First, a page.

The Wall Street Journal reports in its Mexican Military Finds 72 Bodies Near Border (David Luhnow and Jose de Cordoba, Aug. 26th, 2010) about this recently-discovered atrocity:
Gunmen from a drug cartel appear to have massacred 72 migrants from Central and South America who were on their way to the U.S., a grisly event that marks the single biggest killing in Mexico's war on organized crime.
Mexican marines discovered the 72 bodiesâ€”58 men and 14 women â€”on Tuesday after the lone survivor of the massacre, a wounded migrant from Ecuador, stumbled into a Navy checkpoint the previous day and told of being shot on Monday at a nearby ranch, Mexican officials said on Wednesday [the 25th].
When the marines went to investigate, they were met with a hail of gunfire from cartel gunmen holed up at the ranch, which sits 90 miles from the U.S. border. One marine and three alleged gunmen died during a two-hour battle, which ended when the gunmen fled in a fleet of SUVs, leaving behind a cache of weapons.
The Ecuadorean migrant told investigators that his captors identified themselves as members of the Zetas drug gang, said Vice Adm. Jose Luis Vergara, a spokesman for the Mexican navy.
"This illustrates that organized crime has no limits or moral qualms about what they are prepared to do," Alejandro Poire, head of the government's national-security council, told a news conference.And notice this :
The incident highlights the extent to which Mexican drug gangs, which used to focus exclusively on ferrying narcotics such as cocaine to the U.S., have diversified into other lucrative criminal activities such as human smuggling and extortion.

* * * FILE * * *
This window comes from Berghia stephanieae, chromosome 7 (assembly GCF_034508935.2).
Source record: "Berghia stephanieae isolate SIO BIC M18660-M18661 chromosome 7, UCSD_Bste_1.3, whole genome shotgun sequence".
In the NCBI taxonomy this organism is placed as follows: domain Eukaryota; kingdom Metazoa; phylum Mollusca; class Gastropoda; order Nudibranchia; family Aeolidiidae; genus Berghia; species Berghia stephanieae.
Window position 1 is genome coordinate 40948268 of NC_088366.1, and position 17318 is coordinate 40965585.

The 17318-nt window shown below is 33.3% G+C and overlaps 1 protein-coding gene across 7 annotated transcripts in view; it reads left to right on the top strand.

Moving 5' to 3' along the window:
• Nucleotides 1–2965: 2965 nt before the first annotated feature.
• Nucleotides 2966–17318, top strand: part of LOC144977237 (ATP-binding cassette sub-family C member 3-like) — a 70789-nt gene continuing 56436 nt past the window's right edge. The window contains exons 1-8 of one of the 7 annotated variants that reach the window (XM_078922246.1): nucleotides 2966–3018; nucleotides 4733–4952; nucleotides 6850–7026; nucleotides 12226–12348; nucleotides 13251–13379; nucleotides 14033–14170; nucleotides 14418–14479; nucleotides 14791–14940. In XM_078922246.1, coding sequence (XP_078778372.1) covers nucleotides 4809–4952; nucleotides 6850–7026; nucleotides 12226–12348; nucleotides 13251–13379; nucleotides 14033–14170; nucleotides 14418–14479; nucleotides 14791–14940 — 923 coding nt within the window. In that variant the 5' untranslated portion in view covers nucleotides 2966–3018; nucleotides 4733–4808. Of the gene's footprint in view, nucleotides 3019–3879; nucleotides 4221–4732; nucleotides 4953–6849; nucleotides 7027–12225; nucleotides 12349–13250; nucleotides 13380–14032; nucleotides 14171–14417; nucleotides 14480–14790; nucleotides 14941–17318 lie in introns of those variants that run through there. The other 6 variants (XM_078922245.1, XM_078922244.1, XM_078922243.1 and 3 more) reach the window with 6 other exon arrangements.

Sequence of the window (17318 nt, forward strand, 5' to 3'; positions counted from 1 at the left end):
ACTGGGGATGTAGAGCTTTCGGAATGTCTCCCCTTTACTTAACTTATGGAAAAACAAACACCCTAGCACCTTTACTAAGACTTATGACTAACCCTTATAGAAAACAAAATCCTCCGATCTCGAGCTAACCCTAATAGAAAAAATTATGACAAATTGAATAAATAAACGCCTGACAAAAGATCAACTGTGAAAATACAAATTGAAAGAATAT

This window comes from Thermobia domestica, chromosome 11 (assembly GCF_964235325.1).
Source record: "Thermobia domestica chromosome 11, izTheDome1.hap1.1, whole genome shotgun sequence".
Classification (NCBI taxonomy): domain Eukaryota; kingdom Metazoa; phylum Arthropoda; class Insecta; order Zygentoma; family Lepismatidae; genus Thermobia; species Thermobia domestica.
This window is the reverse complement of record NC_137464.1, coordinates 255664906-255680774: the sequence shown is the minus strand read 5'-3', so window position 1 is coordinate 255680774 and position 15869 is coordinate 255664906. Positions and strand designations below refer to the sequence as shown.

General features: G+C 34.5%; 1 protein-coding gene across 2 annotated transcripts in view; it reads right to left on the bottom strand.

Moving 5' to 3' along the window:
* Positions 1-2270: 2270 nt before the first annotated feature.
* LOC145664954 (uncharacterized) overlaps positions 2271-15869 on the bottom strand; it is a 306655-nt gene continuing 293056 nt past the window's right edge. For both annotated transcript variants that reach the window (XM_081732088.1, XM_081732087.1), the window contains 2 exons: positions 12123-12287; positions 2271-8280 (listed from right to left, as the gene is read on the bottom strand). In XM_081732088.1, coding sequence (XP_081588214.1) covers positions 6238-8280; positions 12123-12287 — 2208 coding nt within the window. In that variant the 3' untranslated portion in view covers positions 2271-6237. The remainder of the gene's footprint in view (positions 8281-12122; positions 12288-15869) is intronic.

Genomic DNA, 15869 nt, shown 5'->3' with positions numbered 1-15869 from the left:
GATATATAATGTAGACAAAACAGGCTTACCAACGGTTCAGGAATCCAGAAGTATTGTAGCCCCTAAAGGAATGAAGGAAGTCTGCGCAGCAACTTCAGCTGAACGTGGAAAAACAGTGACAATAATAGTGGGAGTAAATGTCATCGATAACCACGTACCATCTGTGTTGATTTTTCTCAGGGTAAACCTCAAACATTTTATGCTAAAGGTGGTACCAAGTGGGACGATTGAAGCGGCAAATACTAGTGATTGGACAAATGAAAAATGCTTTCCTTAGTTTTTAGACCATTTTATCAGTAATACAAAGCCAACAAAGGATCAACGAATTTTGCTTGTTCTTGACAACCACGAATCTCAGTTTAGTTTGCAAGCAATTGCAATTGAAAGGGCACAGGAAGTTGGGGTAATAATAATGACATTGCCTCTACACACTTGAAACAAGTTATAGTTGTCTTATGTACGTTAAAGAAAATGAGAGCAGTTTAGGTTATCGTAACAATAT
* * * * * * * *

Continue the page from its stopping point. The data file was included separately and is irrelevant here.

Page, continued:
At the going rate of $5,000 to $7,000 charged by smugglers to cross the U.S. border, the 72 people represented about $500,000 to the drug gang, said Alberto Islas, a Mexico City-based security consultant. The gang may have simply killed the migrants after they refused to give them more money than they had already given them, he said.
Mexican officials said they didn't know why the migrantsâ€”believed to be from El Salvador, Honduras, Ecuador and Brazilâ€”were killed. Mexican newspapers, citing an unnamed federal official, speculated that the migrants were killed for either refusing to give the drug gang more money to cross the border, or for declining to join the gang's criminal activities as drug couriers, gunmen or prostitutes.
A study by Mexico's National Human Rights Commission published last year found that 9,758 migrants from Central and South America had been kidnapped by presumed drug gangs between September, 2008 and February, 2009. The commission found that in many cases, government officials and police worked with criminal gangs in carrying out the abductions.
The commission said that the number of migrant kidnappings could be as high as 18,000 a year. It estimated the average ransom at $2,500â€”making the business worth an estimated $50 million a year..